Congress has appropriated $1.1 billion to Illinois for the development of a high-speed railway, as part of an $8 billion nationwide initiative. Once built, the high-speed rail system will represent a significant landmark in the shift to green transportation on a national scale. And Chicago will play a major role in this system, acting as the hub of Midwest rail network. As such, the new station that will be built to accommodate these trains and their clientele is envisioned as a cutting-edge, airport-style facility, with retail and amenities for travelers as well as a tower for offices and other business uses — all built and run on green technology.
Velo-City is a closed-in, elevated network of paved tubes that serve as pathways for bicyclists and roller bladers. Though in the conceptual design stages, Velo-City may soon become a reality in Toronto, Ontario. Enclosed and protected from the elements, Velo-City would provide a safe, efficient, low-cost, and highly eco-conscious way for Toronto’s citizens to commute.
6) Algae-Powered Airship
As far-fetched as it sounds, an airship powered by algae is not even close to the least achievable goal on this list. In fact, it’s already a reality: the Bullet 580, a 235-foot inflatable airship powered by algae, has been built and successfully inflated, and is being readied for a test flight. The airship is covered with a special type of Kevlar, the inner hull filled with ambient air while lift is provided by a system of helium-filled bags.
7) Wheel Rider
The Wheel Rider is a single-person vehicle comprising three layers: a protective outer body, the wheel itself — which has a diameter of nearly six feet — and the inner chamber, which has a seating area, controls, and storage space. Conceived by Japanese designer Yuji Fujimura, the Wheel Rider is still a concept car, but Yamaha is researching different avenues to bring the vehicle up to stringent green auto design standards.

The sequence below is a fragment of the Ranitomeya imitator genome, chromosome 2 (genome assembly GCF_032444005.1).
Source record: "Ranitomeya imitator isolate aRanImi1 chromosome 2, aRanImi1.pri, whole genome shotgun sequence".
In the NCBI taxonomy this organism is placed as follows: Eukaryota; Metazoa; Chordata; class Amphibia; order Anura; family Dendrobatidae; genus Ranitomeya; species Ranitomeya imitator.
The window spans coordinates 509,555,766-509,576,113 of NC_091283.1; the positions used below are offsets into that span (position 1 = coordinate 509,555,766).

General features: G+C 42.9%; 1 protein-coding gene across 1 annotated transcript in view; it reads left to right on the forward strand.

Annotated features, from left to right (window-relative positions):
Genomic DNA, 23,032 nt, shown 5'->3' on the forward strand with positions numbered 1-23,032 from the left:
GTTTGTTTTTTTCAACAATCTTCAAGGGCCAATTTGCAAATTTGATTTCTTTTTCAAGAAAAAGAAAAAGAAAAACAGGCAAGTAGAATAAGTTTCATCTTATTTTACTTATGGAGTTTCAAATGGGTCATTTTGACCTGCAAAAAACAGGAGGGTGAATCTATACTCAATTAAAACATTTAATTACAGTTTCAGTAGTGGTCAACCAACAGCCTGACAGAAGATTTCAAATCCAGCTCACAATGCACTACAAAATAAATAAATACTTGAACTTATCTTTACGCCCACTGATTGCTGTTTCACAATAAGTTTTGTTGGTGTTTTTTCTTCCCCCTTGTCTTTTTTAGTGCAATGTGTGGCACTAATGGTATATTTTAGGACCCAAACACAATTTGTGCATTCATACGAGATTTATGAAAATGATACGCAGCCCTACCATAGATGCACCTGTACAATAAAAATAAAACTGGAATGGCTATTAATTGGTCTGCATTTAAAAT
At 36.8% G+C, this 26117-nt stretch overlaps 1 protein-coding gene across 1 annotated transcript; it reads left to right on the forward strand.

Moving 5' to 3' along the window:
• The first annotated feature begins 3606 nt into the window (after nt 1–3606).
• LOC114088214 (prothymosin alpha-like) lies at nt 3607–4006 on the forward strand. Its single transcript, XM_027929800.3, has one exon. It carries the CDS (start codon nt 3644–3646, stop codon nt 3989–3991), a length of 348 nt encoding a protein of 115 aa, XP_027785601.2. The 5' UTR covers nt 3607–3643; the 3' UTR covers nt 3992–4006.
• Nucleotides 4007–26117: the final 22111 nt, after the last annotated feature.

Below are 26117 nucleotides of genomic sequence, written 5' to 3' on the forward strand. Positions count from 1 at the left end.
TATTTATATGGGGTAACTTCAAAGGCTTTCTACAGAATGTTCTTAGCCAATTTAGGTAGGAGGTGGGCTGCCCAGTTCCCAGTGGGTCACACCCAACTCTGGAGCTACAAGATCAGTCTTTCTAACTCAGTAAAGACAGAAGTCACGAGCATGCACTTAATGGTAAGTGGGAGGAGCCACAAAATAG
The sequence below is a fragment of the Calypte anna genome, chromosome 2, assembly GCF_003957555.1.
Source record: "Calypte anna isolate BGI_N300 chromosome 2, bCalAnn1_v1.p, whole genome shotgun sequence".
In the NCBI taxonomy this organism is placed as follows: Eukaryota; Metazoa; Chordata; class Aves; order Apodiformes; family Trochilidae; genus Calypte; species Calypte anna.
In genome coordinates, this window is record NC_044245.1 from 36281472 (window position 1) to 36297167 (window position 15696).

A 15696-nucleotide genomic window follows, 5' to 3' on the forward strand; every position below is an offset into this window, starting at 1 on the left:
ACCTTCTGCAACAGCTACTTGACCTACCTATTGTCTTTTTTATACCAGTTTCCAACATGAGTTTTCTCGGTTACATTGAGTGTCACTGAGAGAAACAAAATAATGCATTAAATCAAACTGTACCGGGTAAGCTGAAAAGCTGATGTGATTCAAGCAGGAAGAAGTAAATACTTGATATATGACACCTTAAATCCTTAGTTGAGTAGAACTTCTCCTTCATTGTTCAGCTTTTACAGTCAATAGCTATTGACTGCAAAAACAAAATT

8) SMART Technology Helicopters
Today’s helicopters play an integral role in military, media, and medical operations, but are too disruptive and energy inefficient to be considered for daily use. But NASA is working on improving helicopter technology with the goal of designing a fleet of future helicopters that could carry as many as 100 people, with lower emissions and less noise pollution than today’s models. In particular NASA is focusing on SMART rotor technology, experimenting with the materials, shape, and performance of the rotor blades in order to increase the distance a helicopter can fly on the same amount of fuel.
Architect Garth Pearce founded MonoMetro in 1997, based on his design for a narrow gauge suspended railway. The technology has since been adopted by many of the world’s foremost transportation engineers and fabrication specialists, and a number of governments and corporations worldwide are considering large-scale adoption of the MonoMetro. Cost-effective, energy-efficient, safe, and reliable, the MonoMetro is in the final stages of approval in Saudi Arabia and the UK.
10) Rail Cabs
The Rail Cab is a design for a modular railway system that updates existing railway lines and infrastructure with cutting-edge, wear-free linear motors. A feature of the Rail Cab system are small, remotely controlled vehicles that can carry passengers or cargo from place to place with no additional stops or layovers. The Rail Cab design is envisioned as both a replacement for traditional freight and passenger trains and as a vital new part of individual public transportation.
* A version of this article originally appeared on Well Home.